Do I have to pay daycare if my child support is already paid?

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Do I have to pay daycare if my child support is already paid?

I’ve paid my wife (not divorced yet) child support for 2 kids in advance for 4 months with her permission so I could continue going to school. I watch them 4+ days out of the week after school, and sometimes skip if I have to. Today she says shes no longer letting me watch them and putting them in daycare and that I have to pay it. My son is a special needs child and I don’t want him or my daughter in there when I can give them the proper attention and help myself. Do I really have to pay this, even if I object to it?

Asked on September 12, 2011 under Family Law, Texas

Answers:

B.H.F., Member, Texas State Bar / FreeAdvice Contributing Attorney

Answered 10 years ago | Contributor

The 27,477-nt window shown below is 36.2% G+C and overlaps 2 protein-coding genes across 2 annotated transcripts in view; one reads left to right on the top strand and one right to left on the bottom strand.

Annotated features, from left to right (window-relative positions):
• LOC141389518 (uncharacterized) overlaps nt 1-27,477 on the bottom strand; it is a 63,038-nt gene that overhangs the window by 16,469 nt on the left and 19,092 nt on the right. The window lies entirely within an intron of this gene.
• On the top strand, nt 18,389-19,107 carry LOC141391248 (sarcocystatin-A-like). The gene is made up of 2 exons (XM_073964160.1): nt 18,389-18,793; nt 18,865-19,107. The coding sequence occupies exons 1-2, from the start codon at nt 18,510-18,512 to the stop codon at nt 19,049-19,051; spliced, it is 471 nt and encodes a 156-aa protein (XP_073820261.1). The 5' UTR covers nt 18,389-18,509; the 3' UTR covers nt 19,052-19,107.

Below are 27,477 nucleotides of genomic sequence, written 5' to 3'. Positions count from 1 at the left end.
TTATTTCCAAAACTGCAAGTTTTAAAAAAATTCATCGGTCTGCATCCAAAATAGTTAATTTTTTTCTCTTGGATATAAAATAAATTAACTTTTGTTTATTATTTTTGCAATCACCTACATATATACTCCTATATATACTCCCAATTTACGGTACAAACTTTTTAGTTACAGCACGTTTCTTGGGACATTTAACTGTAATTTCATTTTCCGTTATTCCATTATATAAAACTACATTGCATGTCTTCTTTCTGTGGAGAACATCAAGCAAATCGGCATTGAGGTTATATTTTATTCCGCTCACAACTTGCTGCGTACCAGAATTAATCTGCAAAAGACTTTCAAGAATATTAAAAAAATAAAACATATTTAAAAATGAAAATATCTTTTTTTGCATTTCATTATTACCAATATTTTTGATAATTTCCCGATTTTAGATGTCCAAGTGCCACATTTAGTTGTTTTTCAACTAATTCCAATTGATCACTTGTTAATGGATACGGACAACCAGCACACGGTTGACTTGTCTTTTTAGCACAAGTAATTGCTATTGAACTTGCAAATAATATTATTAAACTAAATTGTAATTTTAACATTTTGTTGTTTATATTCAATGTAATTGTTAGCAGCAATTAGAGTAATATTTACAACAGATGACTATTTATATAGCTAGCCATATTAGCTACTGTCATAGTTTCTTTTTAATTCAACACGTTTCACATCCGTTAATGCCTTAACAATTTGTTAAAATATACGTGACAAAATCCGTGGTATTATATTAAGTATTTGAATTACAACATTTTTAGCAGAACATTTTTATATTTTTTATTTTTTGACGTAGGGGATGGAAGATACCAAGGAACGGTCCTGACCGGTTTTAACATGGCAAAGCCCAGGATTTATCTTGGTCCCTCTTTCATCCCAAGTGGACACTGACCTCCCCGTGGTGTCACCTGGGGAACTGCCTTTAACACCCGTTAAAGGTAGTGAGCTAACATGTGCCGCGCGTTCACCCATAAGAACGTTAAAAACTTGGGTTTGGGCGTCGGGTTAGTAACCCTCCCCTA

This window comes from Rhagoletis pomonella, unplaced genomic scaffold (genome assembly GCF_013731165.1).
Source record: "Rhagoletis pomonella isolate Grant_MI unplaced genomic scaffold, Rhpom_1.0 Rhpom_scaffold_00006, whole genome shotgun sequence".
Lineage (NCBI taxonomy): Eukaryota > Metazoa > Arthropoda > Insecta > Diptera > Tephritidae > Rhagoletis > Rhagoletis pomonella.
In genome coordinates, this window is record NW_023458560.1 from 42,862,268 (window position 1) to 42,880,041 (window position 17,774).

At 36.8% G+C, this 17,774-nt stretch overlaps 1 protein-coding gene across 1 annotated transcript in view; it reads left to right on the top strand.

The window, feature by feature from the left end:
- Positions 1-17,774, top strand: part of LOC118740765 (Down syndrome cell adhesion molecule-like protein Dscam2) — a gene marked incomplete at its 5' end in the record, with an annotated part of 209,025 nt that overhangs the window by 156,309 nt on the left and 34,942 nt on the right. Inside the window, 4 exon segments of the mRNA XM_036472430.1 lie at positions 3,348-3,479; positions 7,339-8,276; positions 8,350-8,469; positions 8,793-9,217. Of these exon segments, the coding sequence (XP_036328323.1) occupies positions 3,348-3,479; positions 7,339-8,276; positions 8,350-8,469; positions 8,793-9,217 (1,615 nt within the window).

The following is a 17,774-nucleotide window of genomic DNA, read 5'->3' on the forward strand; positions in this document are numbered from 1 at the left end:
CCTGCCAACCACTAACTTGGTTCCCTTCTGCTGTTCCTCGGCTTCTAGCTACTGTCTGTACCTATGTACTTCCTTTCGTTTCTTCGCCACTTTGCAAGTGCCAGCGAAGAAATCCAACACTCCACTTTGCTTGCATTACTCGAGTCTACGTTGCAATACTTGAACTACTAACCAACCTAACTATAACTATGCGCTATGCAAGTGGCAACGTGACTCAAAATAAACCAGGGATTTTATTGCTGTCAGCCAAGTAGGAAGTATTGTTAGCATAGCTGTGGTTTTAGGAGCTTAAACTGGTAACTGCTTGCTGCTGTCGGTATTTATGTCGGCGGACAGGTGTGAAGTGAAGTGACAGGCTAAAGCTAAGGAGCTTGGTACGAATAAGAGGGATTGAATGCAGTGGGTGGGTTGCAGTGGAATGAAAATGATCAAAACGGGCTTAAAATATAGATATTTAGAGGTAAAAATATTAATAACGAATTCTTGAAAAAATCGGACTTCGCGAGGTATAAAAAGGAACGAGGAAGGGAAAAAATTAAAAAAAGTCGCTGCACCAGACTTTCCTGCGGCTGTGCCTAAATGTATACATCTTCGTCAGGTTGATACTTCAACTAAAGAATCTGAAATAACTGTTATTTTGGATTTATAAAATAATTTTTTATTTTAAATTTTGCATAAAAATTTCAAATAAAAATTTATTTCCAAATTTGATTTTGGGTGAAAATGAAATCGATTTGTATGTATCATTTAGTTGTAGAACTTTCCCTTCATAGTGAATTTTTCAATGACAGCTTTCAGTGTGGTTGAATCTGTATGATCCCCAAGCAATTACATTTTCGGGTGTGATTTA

The best answer is maybe… and mainly because you are still married.  Texas is a community property state, and to a great extent a community debt state.  Until a divorce decree says otherwise, your stuff is her stuff and her debt is your debt.  There are some exceptions to these general rules (which tend to be fact specific).  If you do not want to pay for daycare, your wife cannot force you to do so without a court order.  However, if she racks up a daycare bill and they send you a collection notice, then you could potentially be liable for the debt.  Most daycares, however, do not allow children to continue attending when a balance has become delinquent—so you may be insulated from greater exposure by general daycare practices.  You may also want to call the daycare and let them know that you are not putting your name on the daycare agreement as a responsible party.  It may not protect you completely, but it will provoke them to ask more questions about who is going to pay--- directed at your wife.  To protect yourself from this debt, or any other debt for that matter, you really need to get the divorce going and ask for temporary orders that prevent either side from incurring more debt.  If you can care for the children at home, you may also seek temporary orders that allow you do provide care at home and an order that prevents her from enrolling them in daycare.  You mention that you are paying child support, but you do not specify whether it is per a court order, or just voluntarily.  Either way, temporary orders should address that issue as well.  You do not want your voluntary payments to be deemed “gifts” and then have her hit you for back child support later.  Instead of paying for the daycare, take the funds and get a good consultation with a family attorney about other options and protections that may be available in your case.


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